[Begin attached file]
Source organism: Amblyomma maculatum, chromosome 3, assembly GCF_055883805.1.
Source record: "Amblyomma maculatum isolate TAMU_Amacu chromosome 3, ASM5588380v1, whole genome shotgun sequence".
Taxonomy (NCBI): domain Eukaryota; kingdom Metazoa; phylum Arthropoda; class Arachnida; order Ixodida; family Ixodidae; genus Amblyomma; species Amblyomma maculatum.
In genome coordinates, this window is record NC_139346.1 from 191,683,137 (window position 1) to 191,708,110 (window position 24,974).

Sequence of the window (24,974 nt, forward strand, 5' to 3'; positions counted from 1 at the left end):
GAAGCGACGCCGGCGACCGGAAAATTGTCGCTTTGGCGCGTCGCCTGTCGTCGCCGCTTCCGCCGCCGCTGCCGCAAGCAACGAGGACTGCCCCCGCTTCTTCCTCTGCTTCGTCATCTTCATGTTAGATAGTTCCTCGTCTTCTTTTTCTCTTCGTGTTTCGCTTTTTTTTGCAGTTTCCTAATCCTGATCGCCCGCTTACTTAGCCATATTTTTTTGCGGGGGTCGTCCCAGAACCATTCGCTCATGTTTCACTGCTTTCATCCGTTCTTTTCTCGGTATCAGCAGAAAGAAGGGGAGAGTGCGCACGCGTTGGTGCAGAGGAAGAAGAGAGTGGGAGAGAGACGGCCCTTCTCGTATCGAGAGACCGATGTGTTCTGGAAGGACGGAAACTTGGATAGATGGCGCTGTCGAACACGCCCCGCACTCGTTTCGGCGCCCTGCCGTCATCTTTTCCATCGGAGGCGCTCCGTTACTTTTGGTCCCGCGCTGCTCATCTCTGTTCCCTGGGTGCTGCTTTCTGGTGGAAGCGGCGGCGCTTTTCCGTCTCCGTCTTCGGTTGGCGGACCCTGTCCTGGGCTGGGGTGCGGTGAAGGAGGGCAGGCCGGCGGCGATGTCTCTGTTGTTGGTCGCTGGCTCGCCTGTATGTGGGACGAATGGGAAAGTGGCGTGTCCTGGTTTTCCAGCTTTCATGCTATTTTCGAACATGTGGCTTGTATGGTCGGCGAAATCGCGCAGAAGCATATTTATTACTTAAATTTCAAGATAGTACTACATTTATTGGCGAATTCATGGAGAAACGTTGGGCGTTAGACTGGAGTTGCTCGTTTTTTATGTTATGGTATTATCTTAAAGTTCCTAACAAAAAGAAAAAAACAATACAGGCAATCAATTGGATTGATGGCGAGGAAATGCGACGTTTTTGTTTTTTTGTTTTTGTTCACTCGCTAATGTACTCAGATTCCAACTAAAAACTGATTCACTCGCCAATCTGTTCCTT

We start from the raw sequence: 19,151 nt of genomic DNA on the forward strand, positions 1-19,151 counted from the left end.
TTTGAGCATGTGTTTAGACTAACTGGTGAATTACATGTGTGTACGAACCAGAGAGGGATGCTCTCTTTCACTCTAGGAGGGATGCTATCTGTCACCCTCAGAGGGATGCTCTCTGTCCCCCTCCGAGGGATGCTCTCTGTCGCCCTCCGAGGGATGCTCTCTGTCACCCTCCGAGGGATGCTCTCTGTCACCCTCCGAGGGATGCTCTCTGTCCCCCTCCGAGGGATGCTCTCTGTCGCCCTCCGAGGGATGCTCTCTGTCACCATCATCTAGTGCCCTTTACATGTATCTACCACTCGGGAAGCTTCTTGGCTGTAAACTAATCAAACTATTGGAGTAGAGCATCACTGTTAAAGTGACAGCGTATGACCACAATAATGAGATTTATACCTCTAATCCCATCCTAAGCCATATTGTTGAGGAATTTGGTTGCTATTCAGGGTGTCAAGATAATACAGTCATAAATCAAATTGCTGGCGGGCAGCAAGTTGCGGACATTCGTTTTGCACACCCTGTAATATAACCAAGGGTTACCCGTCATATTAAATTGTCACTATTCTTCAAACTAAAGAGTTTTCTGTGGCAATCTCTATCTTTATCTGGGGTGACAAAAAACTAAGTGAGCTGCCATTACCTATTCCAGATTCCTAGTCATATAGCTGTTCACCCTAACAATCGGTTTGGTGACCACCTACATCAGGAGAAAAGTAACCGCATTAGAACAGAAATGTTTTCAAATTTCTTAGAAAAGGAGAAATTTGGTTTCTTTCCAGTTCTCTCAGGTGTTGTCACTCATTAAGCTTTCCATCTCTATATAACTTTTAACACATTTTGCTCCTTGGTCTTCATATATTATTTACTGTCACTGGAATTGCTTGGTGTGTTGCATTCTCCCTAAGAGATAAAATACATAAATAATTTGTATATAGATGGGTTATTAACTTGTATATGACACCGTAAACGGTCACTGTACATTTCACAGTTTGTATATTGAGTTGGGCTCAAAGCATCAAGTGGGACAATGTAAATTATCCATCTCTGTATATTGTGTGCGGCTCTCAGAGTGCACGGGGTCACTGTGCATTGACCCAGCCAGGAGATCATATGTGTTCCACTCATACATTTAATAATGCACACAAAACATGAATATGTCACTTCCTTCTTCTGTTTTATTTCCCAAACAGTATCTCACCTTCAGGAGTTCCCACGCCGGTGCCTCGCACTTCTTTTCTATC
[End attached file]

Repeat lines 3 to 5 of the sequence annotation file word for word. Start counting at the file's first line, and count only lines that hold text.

Taxonomy (NCBI): domain Eukaryota; kingdom Metazoa; phylum Arthropoda; class Arachnida; order Ixodida; family Ixodidae; genus Amblyomma; species Amblyomma maculatum.
In genome coordinates, this window is record NC_139346.1 from 191,683,137 (window position 1) to 191,708,110 (window position 24,974).

Sequence of the window (24,974 nt, forward strand, 5' to 3'; positions counted from 1 at the left end):